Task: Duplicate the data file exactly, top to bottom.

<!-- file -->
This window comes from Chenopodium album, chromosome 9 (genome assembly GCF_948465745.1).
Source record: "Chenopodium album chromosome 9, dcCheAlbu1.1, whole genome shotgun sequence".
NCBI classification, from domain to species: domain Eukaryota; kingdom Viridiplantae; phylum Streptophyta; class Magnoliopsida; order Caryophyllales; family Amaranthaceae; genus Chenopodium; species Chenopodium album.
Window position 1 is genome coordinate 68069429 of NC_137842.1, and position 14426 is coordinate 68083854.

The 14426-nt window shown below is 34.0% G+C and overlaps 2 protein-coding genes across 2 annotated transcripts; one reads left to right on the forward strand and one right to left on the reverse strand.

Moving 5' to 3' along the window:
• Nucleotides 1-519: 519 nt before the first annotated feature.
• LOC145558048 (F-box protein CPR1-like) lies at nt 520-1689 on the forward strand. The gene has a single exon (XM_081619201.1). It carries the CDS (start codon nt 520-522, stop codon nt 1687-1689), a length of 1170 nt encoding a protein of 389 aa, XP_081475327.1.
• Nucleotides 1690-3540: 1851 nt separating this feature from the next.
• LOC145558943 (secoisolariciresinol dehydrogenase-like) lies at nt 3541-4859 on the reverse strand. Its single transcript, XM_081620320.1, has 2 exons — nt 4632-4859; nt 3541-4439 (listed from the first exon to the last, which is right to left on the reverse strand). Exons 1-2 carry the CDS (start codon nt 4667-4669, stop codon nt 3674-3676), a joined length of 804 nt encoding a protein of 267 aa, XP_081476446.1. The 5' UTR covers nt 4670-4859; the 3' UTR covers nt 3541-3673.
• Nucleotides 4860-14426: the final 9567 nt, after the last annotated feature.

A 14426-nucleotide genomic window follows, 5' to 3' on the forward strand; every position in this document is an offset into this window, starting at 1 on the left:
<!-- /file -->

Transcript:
This window comes from Chenopodium album, chromosome 9 (genome assembly GCF_948465745.1).
Source record: "Chenopodium album chromosome 9, dcCheAlbu1.1, whole genome shotgun sequence".
NCBI classification, from domain to species: domain Eukaryota; kingdom Viridiplantae; phylum Streptophyta; class Magnoliopsida; order Caryophyllales; family Amaranthaceae; genus Chenopodium; species Chenopodium album.
Window position 1 is genome coordinate 68069429 of NC_137842.1, and position 14426 is coordinate 68083854.

The 14426-nt window shown below is 34.0% G+C and overlaps 2 protein-coding genes across 2 annotated transcripts; one reads left to right on the forward strand and one right to left on the reverse strand.

Moving 5' to 3' along the window:
• Nucleotides 1-519: 519 nt before the first annotated feature.
• LOC145558048 (F-box protein CPR1-like) lies at nt 520-1689 on the forward strand. The gene has a single exon (XM_081619201.1). It carries the CDS (start codon nt 520-522, stop codon nt 1687-1689), a length of 1170 nt encoding a protein of 389 aa, XP_081475327.1.
• Nucleotides 1690-3540: 1851 nt separating this feature from the next.
• LOC145558943 (secoisolariciresinol dehydrogenase-like) lies at nt 3541-4859 on the reverse strand. Its single transcript, XM_081620320.1, has 2 exons — nt 4632-4859; nt 3541-4439 (listed from the first exon to the last, which is right to left on the reverse strand). Exons 1-2 carry the CDS (start codon nt 4667-4669, stop codon nt 3674-3676), a joined length of 804 nt encoding a protein of 267 aa, XP_081476446.1. The 5' UTR covers nt 4670-4859; the 3' UTR covers nt 3541-3673.
• Nucleotides 4860-14426: the final 9567 nt, after the last annotated feature.

A 14426-nucleotide genomic window follows, 5' to 3' on the forward strand; every position in this document is an offset into this window, starting at 1 on the left: